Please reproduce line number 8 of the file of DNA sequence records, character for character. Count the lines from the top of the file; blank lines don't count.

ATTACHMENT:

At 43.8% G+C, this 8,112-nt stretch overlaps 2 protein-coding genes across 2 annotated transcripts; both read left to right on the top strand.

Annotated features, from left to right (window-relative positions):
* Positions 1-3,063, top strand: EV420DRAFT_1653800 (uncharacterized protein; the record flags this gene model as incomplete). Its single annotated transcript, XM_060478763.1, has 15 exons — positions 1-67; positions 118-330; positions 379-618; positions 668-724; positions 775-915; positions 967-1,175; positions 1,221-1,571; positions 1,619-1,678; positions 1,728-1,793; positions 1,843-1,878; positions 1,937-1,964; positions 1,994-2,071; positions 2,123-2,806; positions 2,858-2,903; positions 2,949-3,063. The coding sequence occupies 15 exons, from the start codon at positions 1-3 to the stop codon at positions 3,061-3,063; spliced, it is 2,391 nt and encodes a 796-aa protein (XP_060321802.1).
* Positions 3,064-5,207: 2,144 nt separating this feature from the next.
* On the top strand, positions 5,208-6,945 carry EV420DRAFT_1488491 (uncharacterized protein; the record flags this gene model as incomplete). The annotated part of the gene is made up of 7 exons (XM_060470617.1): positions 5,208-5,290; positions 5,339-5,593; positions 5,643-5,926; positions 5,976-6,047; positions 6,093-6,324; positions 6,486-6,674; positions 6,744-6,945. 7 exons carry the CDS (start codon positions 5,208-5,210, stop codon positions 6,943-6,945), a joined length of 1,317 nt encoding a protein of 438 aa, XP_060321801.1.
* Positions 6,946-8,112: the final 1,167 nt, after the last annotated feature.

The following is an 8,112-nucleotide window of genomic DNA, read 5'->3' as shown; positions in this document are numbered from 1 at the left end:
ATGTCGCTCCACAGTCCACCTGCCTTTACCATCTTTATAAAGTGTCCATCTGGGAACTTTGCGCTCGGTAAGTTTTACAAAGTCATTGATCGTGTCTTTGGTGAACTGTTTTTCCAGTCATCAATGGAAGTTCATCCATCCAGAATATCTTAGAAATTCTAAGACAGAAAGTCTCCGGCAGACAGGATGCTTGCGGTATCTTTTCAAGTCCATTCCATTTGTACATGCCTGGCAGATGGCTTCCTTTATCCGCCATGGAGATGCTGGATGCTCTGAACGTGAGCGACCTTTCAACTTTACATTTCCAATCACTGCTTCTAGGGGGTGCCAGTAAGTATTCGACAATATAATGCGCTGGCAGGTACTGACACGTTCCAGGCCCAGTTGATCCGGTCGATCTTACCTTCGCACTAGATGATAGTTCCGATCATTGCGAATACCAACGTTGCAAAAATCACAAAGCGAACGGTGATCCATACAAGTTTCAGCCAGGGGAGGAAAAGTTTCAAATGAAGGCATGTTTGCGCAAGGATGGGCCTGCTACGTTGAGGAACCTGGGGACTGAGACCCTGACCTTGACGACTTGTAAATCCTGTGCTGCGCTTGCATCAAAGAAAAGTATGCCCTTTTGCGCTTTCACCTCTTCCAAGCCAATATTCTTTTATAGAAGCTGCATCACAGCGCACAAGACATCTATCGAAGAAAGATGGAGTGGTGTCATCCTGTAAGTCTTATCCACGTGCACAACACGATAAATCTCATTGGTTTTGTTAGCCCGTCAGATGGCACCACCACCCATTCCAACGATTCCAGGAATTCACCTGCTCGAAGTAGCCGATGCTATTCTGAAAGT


ATGTCGCTCCACAGTCCACCTGCCTTTACCATCTTTATAAAGTGTCCATCTGGGAACTTTGCGCTCGGTAAGTTTTACAAAGTCATTGATCGTGTCTTTGGTGAACTGTTTTTCCAGTCATCAATGGAAGTTCATCCATCCAGAATATCTTAGAAATTCTAAGACAGAAAGTCTCCGGCAGACAGGATGCTTGCGGTATCTTTTCAAGTCCATTCCATTTGTACATGCCTGGCAGATGGCTTCCTTTATCCGCCATGGAGATGCTGGATGCTCTGAACGTGAGCGACCTTTCAACTTTACATTTCCAATCACTGCTTCTAGGGGGTGCCAGTAAGTATTCGACAATATAATGCGCTGGCAGGTACTGACACGTTCCAGGCCCAGTTGATCCGGTCGATCTTACCTTCGCACTAGATGATAGTTCCGATCATTGCGAATACCAACGTTGCAAAAATCACAAAGCGAACGGTGATCCATACAAGTTTCAGCCAGGGGAGGAAAAGTTTCAAATGAAGGCATGTTTGCGCAAGGATGGGCCTGCTACGTTGAGGAACCTGGGGACTGAGACCCTGACCTTGACGACTTGTAAATCCTGTGCTGCGCTTGCATCAAAGAAAAGTATGCCCTTTTGCGCTTTCACCTCTTCCAAGCCAATATTCTTTTATAGAAGCTGCATCACAGCGCACAAGACATCTATCGAAGAAAGATGGAGTGGTGTCATCCTGTAAGTCTTATCCACGTGCACAACACGATAAATCTCATTGGTTTTGTTAGCCCGTCAGATGGCACCACCACCCATTCCAACGATTCCAGGAATTCACCTGCTCGAAGTAGCCGATGCTATTCTGAAAGT